Why Don’t Academics Write Clearly?

Post-doc writes in draft paper: “Conceptually, it seems reasonable to argue that bi-interactional similarity facilitates cohesion in incipient affiliates of Alcoholics Anonymous by triggering likeability and cohesion in self and observer, thereby infusing social and individual identity with a subjective sense of connection”.

Me, scribbling note to post-doc in margin: “Does this mean that people like AA more if the people at the meeting are like them? If so, why not just say that?”.

I have had these exchanges with young scholars more times than I can count. I understand fully why they don’t “just say that”. They have been trained to believe that the fewer the people who comprehend you, the more scholarly you are. They have been taught to value lingo over clarity. And they believe — accurately — that their career success depends in no small measure on impressing other people who write in the same impenetrable style which they are trying to emulate.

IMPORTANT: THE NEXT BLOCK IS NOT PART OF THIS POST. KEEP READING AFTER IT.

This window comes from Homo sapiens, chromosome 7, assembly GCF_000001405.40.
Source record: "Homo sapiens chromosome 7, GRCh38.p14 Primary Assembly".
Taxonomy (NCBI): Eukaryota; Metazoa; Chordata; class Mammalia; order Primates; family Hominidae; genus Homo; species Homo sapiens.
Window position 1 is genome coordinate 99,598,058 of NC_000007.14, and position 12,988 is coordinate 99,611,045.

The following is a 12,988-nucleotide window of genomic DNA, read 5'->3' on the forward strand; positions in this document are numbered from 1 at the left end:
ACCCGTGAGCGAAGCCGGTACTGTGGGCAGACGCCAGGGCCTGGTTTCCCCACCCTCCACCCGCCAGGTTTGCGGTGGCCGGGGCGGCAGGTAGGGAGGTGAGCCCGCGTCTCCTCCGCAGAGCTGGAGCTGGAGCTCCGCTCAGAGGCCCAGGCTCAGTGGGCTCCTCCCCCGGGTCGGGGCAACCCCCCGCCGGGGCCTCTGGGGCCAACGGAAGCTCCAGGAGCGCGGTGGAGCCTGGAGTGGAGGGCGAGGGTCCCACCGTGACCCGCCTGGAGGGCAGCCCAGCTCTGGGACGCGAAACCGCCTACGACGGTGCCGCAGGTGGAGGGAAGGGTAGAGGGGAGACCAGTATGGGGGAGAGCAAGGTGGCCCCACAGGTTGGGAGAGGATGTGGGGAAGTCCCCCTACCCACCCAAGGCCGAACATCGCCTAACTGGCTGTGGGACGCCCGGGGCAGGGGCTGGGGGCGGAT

But I go on writing my “Why not just say that?” comment year after year. I don’t do it because I expect to be listened to right away, but because I hope that when these brilliant young people are on the other side of career security, they will remember dimly that someone, somewhere told them it really is okay to let other people understand what you think.

[Cross-posted at The Reality-based Community]

Washington Monthly - Donate today and your gift will be doubled!

Support Nonprofit Journalism

If you enjoyed this article, consider making a donation to help us produce more like it. The Washington Monthly was founded in 1969 to tell the stories of how government really works—and how to make it work better. Fifty years later, the need for incisive analysis and new, progressive policy ideas is clearer than ever. As a nonprofit, we rely on support from readers like you.

Yes, I’ll make a donation

Keith Humphreys

Keith Humphreys is a professor of psychiatry at Stanford University. He served as a senior policy advisor at the White House Office of National Drug Control Policy from 2009 to 2010.